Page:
But ultimately products are what the little red dot is best known for and there are 49 categories of these covering everything from fashion and furniture to electronics and medical technology. A high proportion of those are high tech items which have a smart phone interface which is perhaps unsurprising these days. Maybe that makes the stationery items stand out a little more, being analogue, so here are some highlights from the 2020 winners.
11 2020 Red Dot Design That Caught My Eye
This is not the first time that Leuchtturm have won the award, they rather fittingly won back in 2019 with their Bauhaus tribute notebook – Everything Starts with a Dot. But they won again this year with their pen the Drehgriffel (a German compound noun meaning twist and stylus), which is loosely based on a popular propelling pencil from the 1920s known by the same name. Leuchtturm bought up the rights to the name and changed the pencil to a ballpoint, giving it a distinctly retro look. How closely it resembles the original is hard to say since I can find no picture of it anywhere and Leuchtturm are quite coy on their website about the whole business.
It does look rather nice and, being made of brass and aluminium, its pleasingly heavy. Red Dot said it was a “convincingly independent design” whatever that means.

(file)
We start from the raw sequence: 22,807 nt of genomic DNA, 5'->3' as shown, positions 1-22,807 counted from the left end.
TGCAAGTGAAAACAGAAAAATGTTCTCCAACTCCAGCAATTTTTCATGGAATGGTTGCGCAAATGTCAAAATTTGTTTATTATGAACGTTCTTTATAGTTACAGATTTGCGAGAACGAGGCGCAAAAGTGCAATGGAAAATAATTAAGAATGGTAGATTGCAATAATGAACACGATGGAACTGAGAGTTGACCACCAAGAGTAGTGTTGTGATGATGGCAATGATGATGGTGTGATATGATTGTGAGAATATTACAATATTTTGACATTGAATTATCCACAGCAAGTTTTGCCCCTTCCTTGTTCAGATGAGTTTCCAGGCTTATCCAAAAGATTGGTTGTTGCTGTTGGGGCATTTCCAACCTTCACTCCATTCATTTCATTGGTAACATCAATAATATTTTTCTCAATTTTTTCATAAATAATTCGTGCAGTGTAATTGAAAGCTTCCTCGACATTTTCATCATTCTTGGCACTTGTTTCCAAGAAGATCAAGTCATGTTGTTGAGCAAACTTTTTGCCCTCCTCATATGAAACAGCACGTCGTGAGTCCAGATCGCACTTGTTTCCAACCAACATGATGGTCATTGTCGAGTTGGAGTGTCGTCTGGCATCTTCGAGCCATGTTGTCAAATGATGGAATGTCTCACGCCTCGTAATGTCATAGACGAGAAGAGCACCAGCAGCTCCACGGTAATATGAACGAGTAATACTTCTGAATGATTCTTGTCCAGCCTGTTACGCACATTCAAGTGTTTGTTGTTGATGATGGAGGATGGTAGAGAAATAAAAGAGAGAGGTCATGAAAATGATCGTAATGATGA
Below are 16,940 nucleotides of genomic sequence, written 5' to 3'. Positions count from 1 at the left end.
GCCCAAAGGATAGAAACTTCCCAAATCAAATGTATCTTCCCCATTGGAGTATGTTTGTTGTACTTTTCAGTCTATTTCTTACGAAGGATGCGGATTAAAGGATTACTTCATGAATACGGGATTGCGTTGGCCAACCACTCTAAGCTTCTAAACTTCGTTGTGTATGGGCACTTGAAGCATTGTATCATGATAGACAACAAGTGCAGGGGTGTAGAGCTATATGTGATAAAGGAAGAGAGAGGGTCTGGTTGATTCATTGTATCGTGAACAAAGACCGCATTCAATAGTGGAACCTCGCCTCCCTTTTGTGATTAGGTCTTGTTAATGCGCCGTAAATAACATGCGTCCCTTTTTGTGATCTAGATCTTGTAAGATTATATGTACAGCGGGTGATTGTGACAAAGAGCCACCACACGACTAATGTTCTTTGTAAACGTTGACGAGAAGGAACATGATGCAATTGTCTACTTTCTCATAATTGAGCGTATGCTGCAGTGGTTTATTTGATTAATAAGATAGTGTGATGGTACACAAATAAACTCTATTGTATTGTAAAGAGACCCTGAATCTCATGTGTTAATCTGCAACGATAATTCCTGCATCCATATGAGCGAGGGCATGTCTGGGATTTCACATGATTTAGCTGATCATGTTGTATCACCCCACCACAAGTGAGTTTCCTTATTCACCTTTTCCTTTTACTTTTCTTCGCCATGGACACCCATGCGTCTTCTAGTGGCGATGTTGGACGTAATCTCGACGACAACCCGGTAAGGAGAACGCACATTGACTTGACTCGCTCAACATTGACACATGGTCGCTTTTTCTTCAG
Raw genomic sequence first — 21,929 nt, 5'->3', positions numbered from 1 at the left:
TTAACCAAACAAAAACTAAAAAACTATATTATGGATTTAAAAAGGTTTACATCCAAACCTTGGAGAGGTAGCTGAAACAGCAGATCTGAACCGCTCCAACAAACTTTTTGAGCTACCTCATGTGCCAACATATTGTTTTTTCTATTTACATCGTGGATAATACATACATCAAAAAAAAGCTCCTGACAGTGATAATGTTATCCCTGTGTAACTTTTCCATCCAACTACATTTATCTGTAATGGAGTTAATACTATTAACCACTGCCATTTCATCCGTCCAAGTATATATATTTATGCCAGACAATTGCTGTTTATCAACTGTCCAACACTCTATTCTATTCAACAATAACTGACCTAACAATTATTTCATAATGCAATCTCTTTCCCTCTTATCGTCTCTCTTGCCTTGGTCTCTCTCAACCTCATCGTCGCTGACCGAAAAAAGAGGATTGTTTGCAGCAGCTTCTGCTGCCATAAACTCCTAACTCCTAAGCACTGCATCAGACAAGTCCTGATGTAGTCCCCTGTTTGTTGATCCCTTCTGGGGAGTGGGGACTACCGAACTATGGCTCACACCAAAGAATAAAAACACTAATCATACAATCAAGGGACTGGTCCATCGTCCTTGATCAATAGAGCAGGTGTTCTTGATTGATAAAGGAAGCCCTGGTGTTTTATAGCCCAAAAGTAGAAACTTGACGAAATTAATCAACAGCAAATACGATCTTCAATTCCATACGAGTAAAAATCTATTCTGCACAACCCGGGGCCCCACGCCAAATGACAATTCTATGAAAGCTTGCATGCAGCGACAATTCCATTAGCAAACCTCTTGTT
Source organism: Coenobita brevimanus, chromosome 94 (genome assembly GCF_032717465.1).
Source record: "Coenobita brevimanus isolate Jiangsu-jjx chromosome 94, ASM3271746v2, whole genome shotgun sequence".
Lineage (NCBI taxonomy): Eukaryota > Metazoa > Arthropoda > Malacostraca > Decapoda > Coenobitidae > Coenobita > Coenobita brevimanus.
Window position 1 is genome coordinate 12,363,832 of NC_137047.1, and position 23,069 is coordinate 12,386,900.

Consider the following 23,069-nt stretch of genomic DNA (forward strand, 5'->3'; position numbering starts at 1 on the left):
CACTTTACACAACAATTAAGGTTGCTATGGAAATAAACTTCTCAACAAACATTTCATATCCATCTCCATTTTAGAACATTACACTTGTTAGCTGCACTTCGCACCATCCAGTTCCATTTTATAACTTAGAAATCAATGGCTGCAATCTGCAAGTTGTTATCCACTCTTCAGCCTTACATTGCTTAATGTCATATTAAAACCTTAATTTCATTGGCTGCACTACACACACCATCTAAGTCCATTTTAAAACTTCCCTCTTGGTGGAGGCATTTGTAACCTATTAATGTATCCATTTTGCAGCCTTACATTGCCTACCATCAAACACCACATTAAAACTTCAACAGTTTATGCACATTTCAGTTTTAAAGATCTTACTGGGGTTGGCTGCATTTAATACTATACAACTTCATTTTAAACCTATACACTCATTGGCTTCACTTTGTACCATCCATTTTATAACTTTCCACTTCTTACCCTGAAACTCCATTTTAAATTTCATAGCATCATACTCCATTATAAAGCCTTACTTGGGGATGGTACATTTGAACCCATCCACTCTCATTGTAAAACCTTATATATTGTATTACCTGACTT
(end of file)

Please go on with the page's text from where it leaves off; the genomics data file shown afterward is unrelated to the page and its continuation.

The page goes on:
DS Shake Pen
An attractive pen with a clever mechanism – this works by using counterweight springs to allow a small forward or backward shake of the wrist to either depress or retract the fine writing point. Once depressed, the clip moves to fix it in place. They look good too in their muted colours, assuming of course the label is removable.
This was designed by three 17 yr. olds as a Kickstarter project to make a notebook that could be endlessly reused. The magnetically attached pencil never runs out, everything can therefore be erased, the pages are (said to be) indestructible and waterproof and it synchronises with smart devices. The magnetic closure also removes the need for an elastic closure and the clever video of people taking it into a swimming pool without damaging the contents or notes inside and sending it into space (35km up so not strictly space) ensured they hit their funding goal within 21 hours.
Multilayer Tearable Eraser
A stackable eraser made to be separated into small units for sharing or carrying and connected back for storage. The many different angles allow for precision erasing of all manor of errors and the block/puzzle shape and bright colour make it appeal to children. And me.
Electric Pencil Sharpener